Pieter Schoolwerth has long been immersed in a process of painting that deconstructs and manipulates Old Master works, reducing them, to a large extent, into series of chalklike delineations and abstract brushstrokes. For his latest “studies,” he draws on Simon Vouet’s Aeneas and His Family Fleeing Troy, from 1635, and Aeneas and Anchises by Lionello Spada, c. 1615. Both are depictions of Aeneas’ flight from Troy, after its sacking, in which Aeneas, the son of Aphrodite, carries his father, Anchises, over his shoulder. Four paintings are based on a computer print of Vouet’s work and one, titled After Troy 10—the show stealer—on a scanned illustration of Spada’s. Figuration, digitalization and abstraction meld in unusually splendid and evocative ways, gently inciting ruminations on the contemporary possibilities of representation.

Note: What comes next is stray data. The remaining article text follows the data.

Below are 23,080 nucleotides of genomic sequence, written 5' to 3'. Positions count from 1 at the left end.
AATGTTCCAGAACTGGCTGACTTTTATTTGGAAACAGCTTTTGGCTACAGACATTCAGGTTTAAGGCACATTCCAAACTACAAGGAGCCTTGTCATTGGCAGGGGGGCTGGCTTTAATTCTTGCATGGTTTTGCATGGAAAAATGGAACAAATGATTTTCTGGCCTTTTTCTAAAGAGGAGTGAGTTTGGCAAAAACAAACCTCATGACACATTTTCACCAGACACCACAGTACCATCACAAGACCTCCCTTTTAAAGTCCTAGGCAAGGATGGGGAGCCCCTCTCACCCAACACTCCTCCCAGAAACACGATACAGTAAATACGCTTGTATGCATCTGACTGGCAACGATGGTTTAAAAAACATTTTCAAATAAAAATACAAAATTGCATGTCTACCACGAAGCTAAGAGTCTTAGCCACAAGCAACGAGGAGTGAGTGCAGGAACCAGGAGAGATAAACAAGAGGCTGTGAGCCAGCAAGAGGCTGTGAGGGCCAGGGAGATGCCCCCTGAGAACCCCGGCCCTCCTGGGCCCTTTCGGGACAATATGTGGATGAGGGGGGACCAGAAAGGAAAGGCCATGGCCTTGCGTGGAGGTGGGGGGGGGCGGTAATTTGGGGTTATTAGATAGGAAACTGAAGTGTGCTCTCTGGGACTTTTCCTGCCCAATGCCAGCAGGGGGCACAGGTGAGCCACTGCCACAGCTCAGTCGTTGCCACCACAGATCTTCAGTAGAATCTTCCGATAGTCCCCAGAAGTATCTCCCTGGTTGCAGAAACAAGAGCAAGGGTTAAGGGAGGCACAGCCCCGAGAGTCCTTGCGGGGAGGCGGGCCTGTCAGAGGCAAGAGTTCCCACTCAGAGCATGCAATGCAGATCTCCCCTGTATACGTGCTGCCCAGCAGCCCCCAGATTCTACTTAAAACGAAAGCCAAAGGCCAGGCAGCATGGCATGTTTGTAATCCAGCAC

Pixelated body parts on a starkly slick black background—heads, feet and hands, not connected to their original figures—provide a glimpse of the full composition. Schoolwerth compresses all the action into the middle, overlaying one figure atop another and filling the heart of the painting with a series of straight and swooshy, thin and impasto brushstrokes, rendered in a lush palette of fire red, blue, green, yellow and fleshy pink. The calculated orientation of the expressive faces—with father and son sometimes joined in a sweet, generationally portentous kiss—injects the works with a self-reflective narrative poignancy that transcends the dry didacticism of the artist’s endeavors, reinforcing, all the while, Schoolwerth’s position that expression is now valid only as a series of signs, there for artists to analyze, organize and technicize, but not to render themselves.—Nana Asfour